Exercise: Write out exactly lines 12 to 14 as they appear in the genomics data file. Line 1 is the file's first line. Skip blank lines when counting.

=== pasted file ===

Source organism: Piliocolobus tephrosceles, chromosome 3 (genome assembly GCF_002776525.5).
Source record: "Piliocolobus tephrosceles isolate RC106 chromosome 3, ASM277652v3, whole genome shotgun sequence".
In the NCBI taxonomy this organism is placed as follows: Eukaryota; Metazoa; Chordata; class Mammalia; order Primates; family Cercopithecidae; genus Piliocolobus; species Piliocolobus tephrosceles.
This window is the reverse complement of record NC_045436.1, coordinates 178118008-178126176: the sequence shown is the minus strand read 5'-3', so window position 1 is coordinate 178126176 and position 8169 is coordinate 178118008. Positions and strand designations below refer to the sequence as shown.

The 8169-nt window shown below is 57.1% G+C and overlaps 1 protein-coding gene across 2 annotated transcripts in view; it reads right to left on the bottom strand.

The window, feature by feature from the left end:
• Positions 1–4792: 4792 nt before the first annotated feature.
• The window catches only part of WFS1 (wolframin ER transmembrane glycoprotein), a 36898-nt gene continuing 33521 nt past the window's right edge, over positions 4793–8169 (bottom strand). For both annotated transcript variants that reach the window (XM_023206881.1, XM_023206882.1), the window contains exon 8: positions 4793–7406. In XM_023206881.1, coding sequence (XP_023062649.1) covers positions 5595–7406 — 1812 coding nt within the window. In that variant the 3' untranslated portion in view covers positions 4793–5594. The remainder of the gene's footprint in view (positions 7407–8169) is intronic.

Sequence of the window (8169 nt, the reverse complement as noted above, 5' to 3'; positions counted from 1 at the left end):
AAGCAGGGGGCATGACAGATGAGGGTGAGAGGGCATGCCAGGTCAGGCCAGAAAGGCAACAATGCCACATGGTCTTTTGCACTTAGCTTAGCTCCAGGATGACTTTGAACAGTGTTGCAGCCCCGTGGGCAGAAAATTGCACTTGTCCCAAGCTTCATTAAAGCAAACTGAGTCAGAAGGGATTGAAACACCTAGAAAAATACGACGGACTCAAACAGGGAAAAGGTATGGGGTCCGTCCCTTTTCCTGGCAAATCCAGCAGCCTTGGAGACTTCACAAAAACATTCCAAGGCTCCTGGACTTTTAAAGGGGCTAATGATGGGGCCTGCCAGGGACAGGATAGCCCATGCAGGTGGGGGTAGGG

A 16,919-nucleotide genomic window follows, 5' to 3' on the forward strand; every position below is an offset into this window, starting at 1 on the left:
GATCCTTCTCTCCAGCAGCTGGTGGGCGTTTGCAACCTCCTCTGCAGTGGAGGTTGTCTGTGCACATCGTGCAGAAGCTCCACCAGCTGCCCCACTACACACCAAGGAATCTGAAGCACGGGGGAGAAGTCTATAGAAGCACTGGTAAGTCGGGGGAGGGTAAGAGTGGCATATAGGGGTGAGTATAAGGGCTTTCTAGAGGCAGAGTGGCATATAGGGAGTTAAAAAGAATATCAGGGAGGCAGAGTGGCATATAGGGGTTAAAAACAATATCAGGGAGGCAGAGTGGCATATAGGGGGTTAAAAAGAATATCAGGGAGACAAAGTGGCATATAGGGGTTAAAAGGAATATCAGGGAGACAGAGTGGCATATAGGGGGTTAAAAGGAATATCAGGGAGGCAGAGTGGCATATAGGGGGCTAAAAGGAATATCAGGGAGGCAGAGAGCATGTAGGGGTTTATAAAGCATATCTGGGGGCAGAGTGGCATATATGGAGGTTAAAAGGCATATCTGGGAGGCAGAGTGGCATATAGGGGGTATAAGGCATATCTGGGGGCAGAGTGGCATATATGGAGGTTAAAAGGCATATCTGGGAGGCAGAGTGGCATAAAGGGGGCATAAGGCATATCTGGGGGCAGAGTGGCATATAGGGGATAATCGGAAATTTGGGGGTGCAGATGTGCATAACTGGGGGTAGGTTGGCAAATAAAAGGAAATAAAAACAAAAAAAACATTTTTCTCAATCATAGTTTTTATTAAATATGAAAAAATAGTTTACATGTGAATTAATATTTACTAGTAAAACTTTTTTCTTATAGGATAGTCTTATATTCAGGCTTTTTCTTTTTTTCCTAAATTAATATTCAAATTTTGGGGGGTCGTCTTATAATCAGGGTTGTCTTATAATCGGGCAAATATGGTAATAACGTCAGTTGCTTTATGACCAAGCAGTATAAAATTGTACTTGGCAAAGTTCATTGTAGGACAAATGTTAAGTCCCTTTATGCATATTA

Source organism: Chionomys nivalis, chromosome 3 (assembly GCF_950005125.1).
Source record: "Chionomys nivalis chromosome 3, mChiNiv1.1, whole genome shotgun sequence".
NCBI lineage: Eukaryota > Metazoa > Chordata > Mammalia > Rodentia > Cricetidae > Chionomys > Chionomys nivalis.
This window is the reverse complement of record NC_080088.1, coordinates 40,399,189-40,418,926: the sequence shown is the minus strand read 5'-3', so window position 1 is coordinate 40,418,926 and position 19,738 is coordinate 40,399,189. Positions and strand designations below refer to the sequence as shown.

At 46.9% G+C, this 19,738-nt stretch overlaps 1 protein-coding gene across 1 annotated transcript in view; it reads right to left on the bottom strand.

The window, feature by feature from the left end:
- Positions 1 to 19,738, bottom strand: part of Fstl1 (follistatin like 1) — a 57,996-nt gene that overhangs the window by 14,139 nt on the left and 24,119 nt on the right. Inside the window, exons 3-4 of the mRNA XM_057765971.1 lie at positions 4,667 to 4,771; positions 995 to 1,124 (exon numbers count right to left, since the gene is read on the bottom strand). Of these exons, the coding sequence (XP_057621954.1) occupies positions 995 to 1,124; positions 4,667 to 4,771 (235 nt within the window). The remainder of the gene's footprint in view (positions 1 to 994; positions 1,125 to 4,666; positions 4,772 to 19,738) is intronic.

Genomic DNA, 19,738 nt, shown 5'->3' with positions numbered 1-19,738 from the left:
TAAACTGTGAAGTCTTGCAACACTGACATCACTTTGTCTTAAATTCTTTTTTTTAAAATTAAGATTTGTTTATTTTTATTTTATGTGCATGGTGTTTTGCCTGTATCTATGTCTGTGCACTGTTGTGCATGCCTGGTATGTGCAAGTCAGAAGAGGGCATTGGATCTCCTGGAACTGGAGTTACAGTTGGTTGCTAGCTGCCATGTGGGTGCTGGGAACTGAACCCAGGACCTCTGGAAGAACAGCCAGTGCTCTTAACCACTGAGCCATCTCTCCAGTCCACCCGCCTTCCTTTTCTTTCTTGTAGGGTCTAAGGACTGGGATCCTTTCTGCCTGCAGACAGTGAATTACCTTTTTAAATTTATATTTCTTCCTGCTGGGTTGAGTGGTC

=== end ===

GATCCTTCTCTCCAGCAGCTGGTGGGCGTTTGCAACCTCCTCTGCAGTGGAGGTTGTCTGTGCACATCGTGCAGAAGCTCCACCAGCTGCCCCACTACACACCAAGGAATCTGAAGCACGGGGGAGAAGTCTATAGAAGCACTGGTAAGTCGGGGGAGGGTAAGAGTGGCATATAGGGGTGAGTATAAGGGCTTTCTAGAGGCAGAGTGGCATATAGGGAGTTAAAAAGAATATCAGGGAGGCAGAGTGGCATATAGGGGTTAAAAACAATATCAGGGAGGCAGAGTGGCATATAGGGGGTTAAAAAGAATATCAGGGAGACAAAGTGGCATATAGGGGTTAAAAGGAATATCAGGGAGACAGAGTGGCATATAGGGGGTTAAAAGGAATATCAGGGAGGCAGAGTGGCATATAGGGGGCTAAAAGGAATATCAGGGAGGCAGAGAGCATGTAGGGGTTTATAAAGCATATCTGGGGGCAGAGTGGCATATATGGAGGTTAAAAGGCATATCTGGGAGGCAGAGTGGCATATAGGGGGTATAAGGCATATCTGGGGGCAGAGTGGCATATATGGAGGTTAAAAGGCATATCTGGGAGGCAGAGTGGCATAAAGGGGGCATAAGGCATATCTGGGGGCAGAGTGGCATATAGGGGATAATCGGAAATTTGGGGGTGCAGATGTGCATAACTGGGGGTAGGTTGGCAAATAAAAGGAAATAAAAACAAAAAAAACATTTTTCTCAATCATAGTTTTTATTAAATATGAAAAAATAGTTTACATGTGAATTAATATTTACTAGTAAAACTTTTTTCTTATAGGATAGTCTTATATTCAGGCTTTTTCTTTTTTTCCTAAATTAATATTCAAATTTTGGGGGGTCGTCTTATAATCAGGGTTGTCTTATAATCGGGCAAATATGGTAATAACGTCAGTTGCTTTATGACCAAGCAGTATAAAATTGTACTTGGCAAAGTTCATTGTAGGACAAATGTTAAGTCCCTTTATGCATATTA

Source organism: Chionomys nivalis, chromosome 3 (assembly GCF_950005125.1).
Source record: "Chionomys nivalis chromosome 3, mChiNiv1.1, whole genome shotgun sequence".